Acting Commonwealth Ombudsman Richard Glenn today released a report into the Department of Human Services – Centrelink’s (DHS) implementation of the automated debt system known as the Online Compliance Intervention (OCI).

‘We found there were issues with the usability and transparency of the system. There were deficiencies in DHS’ service delivery and communication to customers and staff when implementing the system. These issues affected the quality of decisions made by the OCI. Many of these problems could have been reduced through better project planning, system testing and risk management,’ Mr Glenn said.

Since the Ombudsman’s office began its investigation in January 2017, DHS has made positive changes to the system, in response to the office’s feedback.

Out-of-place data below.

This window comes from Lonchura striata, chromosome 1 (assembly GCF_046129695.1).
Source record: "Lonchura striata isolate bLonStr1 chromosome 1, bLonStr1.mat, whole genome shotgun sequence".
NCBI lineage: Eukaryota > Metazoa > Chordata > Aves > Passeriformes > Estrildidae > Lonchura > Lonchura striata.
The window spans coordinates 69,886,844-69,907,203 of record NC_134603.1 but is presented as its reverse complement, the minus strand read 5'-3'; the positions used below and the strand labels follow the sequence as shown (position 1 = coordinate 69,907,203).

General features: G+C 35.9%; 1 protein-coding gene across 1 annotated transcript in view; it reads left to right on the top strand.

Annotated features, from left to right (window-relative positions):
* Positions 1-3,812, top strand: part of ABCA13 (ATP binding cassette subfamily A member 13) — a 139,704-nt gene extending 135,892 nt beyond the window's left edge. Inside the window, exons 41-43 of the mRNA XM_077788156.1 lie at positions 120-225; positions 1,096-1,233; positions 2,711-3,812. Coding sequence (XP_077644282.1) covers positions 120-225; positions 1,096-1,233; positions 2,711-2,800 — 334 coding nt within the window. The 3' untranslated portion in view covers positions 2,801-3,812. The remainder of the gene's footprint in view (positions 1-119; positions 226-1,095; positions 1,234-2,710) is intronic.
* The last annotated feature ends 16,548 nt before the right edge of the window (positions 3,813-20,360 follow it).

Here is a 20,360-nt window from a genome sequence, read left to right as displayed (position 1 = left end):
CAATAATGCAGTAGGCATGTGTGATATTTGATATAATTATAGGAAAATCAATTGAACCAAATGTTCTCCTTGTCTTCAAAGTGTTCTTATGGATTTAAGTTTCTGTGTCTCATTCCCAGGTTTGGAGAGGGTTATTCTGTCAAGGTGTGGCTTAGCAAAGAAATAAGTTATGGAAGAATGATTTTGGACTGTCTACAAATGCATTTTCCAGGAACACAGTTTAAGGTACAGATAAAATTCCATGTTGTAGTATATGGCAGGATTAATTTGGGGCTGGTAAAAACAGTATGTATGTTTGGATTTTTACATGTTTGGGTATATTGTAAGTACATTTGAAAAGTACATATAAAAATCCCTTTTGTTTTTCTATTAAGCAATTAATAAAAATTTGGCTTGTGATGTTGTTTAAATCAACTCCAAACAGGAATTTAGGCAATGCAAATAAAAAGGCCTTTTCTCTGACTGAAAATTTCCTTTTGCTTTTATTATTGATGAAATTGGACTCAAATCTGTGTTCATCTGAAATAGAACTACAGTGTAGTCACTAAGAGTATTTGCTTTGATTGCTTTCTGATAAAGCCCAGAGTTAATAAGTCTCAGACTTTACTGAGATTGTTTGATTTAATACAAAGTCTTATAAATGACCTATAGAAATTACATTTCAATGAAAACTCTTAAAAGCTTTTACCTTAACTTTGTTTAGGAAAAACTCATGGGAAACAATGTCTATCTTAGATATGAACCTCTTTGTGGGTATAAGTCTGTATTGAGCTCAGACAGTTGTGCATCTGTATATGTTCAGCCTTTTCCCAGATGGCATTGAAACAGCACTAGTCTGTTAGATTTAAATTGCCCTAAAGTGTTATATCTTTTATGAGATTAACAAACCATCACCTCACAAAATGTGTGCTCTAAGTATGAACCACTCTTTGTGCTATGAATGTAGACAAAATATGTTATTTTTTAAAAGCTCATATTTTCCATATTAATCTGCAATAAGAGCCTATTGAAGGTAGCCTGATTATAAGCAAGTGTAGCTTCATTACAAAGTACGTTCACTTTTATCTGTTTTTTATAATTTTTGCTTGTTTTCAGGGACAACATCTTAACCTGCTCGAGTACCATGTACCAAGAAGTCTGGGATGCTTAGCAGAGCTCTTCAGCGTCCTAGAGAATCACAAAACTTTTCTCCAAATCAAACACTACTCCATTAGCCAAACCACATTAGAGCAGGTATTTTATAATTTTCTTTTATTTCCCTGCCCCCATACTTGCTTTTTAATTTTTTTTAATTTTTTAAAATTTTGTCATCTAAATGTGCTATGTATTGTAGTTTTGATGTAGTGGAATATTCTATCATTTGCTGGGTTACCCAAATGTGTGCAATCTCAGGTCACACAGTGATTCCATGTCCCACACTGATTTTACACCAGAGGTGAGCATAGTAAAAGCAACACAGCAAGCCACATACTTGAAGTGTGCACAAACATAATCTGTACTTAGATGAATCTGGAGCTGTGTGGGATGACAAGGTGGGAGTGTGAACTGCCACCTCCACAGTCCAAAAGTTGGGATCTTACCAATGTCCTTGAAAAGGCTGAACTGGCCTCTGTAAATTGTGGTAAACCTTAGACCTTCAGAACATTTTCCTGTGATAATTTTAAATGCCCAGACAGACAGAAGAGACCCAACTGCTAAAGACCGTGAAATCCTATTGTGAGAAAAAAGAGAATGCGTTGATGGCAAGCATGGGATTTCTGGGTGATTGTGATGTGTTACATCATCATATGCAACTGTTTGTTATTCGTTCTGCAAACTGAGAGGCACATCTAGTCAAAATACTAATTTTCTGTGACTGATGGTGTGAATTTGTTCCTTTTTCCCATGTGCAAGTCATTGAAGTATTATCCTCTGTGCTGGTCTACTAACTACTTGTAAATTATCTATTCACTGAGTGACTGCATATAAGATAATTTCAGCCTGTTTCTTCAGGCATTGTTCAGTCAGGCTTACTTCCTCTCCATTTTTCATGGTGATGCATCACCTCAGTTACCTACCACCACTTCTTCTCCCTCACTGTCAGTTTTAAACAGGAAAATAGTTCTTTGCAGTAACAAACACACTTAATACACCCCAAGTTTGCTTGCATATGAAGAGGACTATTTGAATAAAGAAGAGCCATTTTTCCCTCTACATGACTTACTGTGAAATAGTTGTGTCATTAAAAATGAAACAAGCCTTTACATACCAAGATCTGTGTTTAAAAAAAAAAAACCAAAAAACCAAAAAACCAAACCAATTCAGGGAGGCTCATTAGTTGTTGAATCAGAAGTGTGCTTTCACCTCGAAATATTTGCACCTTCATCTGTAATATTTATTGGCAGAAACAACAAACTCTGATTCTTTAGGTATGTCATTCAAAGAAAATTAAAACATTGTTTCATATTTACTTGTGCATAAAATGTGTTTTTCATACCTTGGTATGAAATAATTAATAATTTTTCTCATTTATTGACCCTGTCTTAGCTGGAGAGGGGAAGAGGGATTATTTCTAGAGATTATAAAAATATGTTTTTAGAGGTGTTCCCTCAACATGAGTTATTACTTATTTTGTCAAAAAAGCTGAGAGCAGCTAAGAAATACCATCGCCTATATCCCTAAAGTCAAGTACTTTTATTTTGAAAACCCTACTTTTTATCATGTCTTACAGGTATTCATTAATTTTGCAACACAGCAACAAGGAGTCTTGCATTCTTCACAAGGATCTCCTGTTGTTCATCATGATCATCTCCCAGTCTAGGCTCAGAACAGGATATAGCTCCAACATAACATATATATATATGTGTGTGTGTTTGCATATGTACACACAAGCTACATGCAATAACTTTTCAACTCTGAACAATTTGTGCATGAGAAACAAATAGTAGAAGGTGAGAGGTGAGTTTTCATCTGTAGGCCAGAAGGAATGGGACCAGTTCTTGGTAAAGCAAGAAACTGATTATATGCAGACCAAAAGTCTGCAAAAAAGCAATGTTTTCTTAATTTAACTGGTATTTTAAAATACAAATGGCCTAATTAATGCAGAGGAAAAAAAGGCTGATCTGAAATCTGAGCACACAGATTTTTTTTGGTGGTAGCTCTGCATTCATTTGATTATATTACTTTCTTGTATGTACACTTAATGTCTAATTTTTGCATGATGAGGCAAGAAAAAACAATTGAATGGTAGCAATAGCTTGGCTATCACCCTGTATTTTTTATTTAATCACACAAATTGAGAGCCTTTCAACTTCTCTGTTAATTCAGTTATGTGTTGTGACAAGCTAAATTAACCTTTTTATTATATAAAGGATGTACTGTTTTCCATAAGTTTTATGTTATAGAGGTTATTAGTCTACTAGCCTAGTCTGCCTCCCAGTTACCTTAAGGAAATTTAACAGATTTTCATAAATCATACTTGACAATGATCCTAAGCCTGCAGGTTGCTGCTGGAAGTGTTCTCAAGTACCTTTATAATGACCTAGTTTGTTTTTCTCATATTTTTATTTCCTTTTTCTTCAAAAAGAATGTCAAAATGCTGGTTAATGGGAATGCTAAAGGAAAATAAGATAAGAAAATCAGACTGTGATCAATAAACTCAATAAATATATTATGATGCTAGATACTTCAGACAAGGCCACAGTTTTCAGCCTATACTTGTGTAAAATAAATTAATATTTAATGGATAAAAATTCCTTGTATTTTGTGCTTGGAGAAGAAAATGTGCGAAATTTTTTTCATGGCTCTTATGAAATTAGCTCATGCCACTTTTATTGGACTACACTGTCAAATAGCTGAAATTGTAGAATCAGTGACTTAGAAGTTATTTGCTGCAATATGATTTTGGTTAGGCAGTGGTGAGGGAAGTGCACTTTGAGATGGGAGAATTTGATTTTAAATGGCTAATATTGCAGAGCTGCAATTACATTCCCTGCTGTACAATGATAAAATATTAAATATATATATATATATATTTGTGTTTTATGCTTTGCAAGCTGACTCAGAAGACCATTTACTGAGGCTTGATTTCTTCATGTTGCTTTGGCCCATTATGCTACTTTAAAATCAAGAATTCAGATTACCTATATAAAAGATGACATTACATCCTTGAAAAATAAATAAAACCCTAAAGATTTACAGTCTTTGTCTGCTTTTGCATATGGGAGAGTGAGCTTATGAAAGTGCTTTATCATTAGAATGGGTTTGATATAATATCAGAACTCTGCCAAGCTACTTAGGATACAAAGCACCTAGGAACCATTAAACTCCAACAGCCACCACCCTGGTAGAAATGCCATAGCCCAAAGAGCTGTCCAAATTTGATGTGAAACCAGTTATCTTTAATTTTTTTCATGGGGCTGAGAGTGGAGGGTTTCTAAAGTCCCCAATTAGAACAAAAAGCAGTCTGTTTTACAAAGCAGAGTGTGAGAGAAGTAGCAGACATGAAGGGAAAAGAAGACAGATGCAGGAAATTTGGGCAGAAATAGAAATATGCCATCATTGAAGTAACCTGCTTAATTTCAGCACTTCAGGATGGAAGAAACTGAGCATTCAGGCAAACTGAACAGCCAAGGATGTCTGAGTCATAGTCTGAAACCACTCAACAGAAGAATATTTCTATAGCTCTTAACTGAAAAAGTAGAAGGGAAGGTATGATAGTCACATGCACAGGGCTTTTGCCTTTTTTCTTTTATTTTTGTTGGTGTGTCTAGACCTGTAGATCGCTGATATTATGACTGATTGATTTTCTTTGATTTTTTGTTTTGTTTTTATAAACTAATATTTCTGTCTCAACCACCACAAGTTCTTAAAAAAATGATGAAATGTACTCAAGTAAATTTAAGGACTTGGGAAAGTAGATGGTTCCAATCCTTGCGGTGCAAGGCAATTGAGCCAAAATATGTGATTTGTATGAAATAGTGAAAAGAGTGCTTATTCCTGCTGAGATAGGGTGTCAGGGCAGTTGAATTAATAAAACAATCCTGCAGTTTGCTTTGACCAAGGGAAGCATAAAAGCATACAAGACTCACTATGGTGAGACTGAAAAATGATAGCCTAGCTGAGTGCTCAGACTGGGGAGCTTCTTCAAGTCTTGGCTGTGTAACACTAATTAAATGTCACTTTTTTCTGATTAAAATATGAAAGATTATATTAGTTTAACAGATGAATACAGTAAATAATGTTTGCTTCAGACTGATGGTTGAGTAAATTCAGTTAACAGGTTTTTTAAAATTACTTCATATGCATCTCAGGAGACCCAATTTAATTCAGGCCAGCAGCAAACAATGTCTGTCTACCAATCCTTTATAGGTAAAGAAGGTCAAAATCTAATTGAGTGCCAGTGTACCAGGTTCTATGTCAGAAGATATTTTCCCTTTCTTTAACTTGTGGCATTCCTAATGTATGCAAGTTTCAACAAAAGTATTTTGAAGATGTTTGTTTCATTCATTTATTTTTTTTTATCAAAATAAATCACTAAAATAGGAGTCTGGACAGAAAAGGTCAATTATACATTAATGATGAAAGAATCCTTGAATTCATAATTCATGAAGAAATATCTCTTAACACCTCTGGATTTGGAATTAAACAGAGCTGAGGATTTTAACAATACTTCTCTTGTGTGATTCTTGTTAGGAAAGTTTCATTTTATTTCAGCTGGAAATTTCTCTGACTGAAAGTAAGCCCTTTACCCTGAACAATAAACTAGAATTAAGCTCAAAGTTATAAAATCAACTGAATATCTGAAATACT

‘However more improvements are needed to ensure the system reflects good public administration,’ Mr Glenn said.

The Ombudsman’s office made recommendations in the report about clearer letters and system messaging to customers, more help for customers when gathering income information, improving service delivery and communication, more assistance and support for vulnerable customers and reviewing automated recovery fee decisions.

DHS and the Department of Social Services (DSS), which is responsible for the relevant legislation and policy, responded positively to the Ombudsman’s investigation, agreeing to all recommendations.

Mr Glenn said the Ombudsman’s office would continue to work closely with DHS and DSS to monitor the implementation of the recommendations in this report. He also acknowledged DHS’ assistance during the investigation.

The Ombudsman will make no further comment on the report.